In many parts of Africa, indigenous communities have been threatened by deliberate assimilationist policies pursued by the national government. For example, the governments of Algeria and Morocco have pursued a policy of 'Arabisation', which has had a negative impact on the distinct cultural and linguistic identity of Berber-speaking communities who live in those countries. [47]

Many governments view the traditional economic practices of indigenous communities as 'backward' or old-fashioned. [48] They favour agriculture over hunter-gatherer or pastoralist economies, and some national governments perceive 'development' as synonymous with fixed settlement and initiation of agricultural projects. [49] Thus, traditional ways of life may be deliberately destroyed in the name of progress, motivated by an underlying philosophy favouring adoption of 'modern' mainstream economic practices by hunter-gatherer and pastoral communities.

4.3  Discrimination

The African Commission's Working Group reports that there is 'rampant discrimination' against indigenous communities in many parts of Africa. [50] For example, the Batwa of Central Africa experience extreme discrimination and ostracisation in many countries, and are considered 'undeveloped, intellectually backward, hideous, unsavoury characters, or sub-human'. [51] In parts of the Congo, outsiders have nicknamed the Batwa la viande qui parle (the animal that speaks). [52] Societal attitudes are reinforced by government attitudes and policies which tend to perceive the Batwa's hunter-gathering lifestyle as 'primitive and shameful for national heritage'. [53]

The discrimination and social ostracisation experienced by the Batwa have a negative impact on their ability to find employment or to benefit from state social services such as health and education. Personnel at government clinics and hospitals are reluctant to treat Batwa patients. [54] Teachers and fellow students ridicule Batwa school children, often leading to the Batwa children's departure from the educational system. [55]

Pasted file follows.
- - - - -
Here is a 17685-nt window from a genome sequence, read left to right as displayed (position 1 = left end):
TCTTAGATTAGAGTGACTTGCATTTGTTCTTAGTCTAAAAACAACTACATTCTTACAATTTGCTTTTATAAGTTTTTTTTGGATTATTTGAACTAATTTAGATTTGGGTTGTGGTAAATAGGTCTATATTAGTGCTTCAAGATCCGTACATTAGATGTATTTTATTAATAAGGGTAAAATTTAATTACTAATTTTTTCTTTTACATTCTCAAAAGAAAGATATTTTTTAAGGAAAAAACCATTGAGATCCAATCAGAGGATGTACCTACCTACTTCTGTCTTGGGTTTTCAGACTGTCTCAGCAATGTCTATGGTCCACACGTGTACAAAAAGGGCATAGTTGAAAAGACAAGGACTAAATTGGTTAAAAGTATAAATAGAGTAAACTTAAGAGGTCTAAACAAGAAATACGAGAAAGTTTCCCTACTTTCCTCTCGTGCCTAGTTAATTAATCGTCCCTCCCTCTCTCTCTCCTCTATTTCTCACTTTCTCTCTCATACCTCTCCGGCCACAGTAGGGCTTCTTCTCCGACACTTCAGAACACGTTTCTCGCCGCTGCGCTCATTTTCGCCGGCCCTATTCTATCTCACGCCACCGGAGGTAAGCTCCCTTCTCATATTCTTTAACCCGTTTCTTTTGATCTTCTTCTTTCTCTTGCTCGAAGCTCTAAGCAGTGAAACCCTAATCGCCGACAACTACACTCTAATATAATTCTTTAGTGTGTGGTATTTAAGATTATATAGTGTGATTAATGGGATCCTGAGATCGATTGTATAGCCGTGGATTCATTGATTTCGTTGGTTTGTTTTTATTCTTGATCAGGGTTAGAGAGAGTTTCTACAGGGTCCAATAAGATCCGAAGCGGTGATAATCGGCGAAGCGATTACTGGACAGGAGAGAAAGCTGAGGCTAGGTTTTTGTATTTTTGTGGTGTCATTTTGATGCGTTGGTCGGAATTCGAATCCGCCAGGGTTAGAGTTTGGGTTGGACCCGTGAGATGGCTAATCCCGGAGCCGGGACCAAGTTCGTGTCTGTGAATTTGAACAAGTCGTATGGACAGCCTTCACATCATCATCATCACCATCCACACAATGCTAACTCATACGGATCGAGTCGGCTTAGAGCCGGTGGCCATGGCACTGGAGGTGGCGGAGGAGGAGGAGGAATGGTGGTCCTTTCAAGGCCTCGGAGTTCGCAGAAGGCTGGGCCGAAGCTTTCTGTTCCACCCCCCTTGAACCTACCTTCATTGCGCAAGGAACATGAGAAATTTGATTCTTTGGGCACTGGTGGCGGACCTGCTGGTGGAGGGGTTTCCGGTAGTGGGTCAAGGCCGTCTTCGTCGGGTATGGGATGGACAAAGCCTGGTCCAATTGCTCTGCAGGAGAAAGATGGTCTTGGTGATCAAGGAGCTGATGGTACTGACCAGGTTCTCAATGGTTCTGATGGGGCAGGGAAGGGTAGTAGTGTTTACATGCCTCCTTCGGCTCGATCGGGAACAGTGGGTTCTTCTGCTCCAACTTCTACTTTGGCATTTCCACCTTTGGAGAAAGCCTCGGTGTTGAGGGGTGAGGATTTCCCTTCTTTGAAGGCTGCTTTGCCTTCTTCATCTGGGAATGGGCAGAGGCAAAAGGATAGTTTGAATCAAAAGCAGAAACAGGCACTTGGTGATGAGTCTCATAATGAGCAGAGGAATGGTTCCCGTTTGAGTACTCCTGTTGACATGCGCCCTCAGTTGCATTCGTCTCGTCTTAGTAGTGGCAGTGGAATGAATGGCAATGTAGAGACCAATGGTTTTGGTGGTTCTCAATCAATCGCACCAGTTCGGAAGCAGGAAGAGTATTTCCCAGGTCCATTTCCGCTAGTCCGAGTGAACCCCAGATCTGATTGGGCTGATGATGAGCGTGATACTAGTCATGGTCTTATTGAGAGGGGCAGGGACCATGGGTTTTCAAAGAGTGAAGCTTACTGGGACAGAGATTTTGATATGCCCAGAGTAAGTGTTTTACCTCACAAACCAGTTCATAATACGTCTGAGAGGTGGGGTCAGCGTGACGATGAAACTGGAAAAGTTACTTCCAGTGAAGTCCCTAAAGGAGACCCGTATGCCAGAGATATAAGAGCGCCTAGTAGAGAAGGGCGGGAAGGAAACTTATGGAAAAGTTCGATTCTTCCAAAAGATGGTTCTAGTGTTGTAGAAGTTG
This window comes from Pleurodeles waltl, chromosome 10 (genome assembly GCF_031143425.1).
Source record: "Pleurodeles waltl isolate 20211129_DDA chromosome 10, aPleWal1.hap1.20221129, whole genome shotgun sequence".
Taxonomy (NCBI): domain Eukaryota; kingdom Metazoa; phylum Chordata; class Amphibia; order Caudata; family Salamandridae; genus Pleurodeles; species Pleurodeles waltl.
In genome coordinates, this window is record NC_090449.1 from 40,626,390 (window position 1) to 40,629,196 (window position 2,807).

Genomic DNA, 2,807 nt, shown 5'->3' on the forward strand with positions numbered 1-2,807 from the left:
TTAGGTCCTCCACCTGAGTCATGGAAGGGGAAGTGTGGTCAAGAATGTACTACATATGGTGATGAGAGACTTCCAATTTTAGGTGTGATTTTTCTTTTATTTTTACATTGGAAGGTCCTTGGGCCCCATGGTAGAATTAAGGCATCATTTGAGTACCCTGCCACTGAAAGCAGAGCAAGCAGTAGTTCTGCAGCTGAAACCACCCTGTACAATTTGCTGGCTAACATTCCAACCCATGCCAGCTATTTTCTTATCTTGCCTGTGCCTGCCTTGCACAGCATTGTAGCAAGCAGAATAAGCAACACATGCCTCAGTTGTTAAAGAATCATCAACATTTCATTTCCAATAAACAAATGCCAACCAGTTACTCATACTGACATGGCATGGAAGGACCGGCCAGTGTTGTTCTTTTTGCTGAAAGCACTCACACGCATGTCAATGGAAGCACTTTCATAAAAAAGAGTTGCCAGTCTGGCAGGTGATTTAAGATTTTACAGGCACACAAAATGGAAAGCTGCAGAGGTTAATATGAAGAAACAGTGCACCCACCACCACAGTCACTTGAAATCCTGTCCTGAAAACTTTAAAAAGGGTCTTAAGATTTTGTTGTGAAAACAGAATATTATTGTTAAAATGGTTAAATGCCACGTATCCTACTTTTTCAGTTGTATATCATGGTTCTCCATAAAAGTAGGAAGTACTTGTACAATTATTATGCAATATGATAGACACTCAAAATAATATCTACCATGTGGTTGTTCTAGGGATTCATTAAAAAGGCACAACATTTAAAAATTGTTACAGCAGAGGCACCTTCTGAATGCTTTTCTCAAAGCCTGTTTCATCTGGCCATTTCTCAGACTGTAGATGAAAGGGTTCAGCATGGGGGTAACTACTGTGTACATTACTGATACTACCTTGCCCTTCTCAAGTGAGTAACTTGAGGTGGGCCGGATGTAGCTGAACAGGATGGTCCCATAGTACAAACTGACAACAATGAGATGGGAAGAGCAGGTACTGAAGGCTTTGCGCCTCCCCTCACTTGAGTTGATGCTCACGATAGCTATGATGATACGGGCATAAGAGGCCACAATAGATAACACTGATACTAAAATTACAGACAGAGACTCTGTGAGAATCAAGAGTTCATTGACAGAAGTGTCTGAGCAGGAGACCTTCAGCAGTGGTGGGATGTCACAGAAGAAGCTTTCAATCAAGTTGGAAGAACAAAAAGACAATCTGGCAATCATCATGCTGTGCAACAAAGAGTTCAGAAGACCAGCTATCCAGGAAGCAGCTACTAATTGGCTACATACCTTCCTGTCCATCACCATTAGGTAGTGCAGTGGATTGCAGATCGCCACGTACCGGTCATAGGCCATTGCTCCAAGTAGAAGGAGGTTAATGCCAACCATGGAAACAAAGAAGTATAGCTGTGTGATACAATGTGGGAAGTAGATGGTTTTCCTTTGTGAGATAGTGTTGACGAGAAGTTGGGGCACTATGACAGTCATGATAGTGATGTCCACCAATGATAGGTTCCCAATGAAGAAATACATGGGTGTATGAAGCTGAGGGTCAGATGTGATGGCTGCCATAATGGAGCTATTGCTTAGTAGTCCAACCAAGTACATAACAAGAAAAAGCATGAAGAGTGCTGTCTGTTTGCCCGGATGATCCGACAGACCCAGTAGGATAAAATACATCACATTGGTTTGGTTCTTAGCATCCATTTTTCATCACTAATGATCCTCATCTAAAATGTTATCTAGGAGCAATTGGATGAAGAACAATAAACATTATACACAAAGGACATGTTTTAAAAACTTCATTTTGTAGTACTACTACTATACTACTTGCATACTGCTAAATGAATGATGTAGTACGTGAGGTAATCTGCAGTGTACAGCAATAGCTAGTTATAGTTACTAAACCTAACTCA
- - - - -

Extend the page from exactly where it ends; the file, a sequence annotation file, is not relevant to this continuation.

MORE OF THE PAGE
The Batwa also experience discrimination in the enforcement of law and order. Authorities are unlikely to act effectively when the Batwa have been victims of crime (including violent crime and murder), [56] and the Batwa have been victims of arbitrary arrest and erroneous court judgments. [57]

4.4  Marginalisation and exclusion from political, judicial and development processes

All over Africa, indigenous communities are among the most marginalised and impoverished population groups. Indigenous groups face impoverishment through the loss of their traditional resources, and they experience widespread social exclusion and difficultly when trying to make use of social services such as health and education. A lack of education and social prejudice makes it difficult for indigenous people to find alternative means of subsistence. [58]

Development projects are sometimes biased against the traditional practices of indigenous peoples. Very often they take the form of large agricultural projects, which might displace indigenous hunter-gatherer and pastoralist communities. [59] Even when communities are permitted to retain their lands, governments might exclude indigenous groups from development projects unless they are willing to change to preferred methods of subsistence. [60] Indigenous communities often live in remote areas and do not receive infrastructural development, including the supply of clean water. [61]

Indigenous communities are often excluded from political participation – even when the decisions concern them and their access to resources. [62] They have also found it difficult to access legal and political channels through which to prevent the loss of land, to claim the return of their traditional lands, or to claim compensation for land which has been irretrievably lost. [63]

5.  Committee on Economic, Social and Cultural Rights' General Comments

The ESCR Committee has played a pivotal role in interpreting ICESCR and clarifying the Covenant's entitlements and obligations. The UN Economic and Social Council (ECOSOC) is responsible for administering ICESCR [64] but, in 1987, ECOSOC established the ESCR Committee, comprising human rights experts, to assist in these supervisory duties. In practice, the ESCR Committee is the supervisory body for the Covenant. [65]